Researchers discovered two exoplanets in Montreal which are hundreds of light years away may be water made.
A research published in Astronomy & Astrophysicists puts light on the fact that astronomers tried to find out that life may occur outside Earth and in doing so they have discovered two worlds which seem to have Earth-like masses. They are known to have occupied a habitable zone, the sweetest spot between a planet not too cold or hot to support life, round a red dwarf star named Gj 1002.
As said by astrophysicist Vera Maria Passenger, from the Instituto de Astrofisica de Canarias (IAC) in Spain, “Gj is a red dwarf star, with barely one-eighth the mass of the Sun. It is quite a cool, faint star. This means that its habitability zone is very cool to the star.” The two exoplanets Gj 1002b and Gj 1002c is 16 light-years away from the Solar System. Star gazing instruments are used to spot the star and its planets. It is so used because the faint light that comes out of Gj 1002 needed instruments of high sensitivity and precision to understand its signatures.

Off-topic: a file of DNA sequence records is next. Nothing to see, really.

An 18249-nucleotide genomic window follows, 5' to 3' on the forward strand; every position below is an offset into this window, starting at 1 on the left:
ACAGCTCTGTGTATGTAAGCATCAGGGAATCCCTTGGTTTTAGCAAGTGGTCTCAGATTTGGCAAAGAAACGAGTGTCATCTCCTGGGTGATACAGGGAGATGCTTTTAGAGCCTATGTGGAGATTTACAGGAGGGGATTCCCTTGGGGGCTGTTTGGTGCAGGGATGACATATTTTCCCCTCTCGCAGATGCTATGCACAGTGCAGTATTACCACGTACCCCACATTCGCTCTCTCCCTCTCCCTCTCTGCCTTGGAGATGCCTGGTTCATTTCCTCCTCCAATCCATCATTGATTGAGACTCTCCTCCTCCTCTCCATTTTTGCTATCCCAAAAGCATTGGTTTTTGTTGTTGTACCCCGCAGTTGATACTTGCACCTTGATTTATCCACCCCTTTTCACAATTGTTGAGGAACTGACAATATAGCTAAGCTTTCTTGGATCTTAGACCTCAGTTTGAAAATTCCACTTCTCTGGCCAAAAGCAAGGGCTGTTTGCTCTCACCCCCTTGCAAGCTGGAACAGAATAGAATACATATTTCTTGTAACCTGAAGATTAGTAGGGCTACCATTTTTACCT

Much is not about the celestial bodies. It takes 10 days to complete an orbit of Gj 1002b and is closest to star whereas Gj is further away and takes 20 days to complete an orbit. Their close proximity will enable to give a more detailed observation. The following step will be to evaluate the atmosphere on the basis of the reflected amount of light and the amount of heat they emit.
About 5000 planets outside the earth, exoplanets, are under observation. With advanced data-crunching algorithms and better telescopes, in future, we will be able to spot the smaller objects that are very away from the earth. Due to advancements in technology, it helps in measuring the chemical signatures of the distant planets which are light years away from space.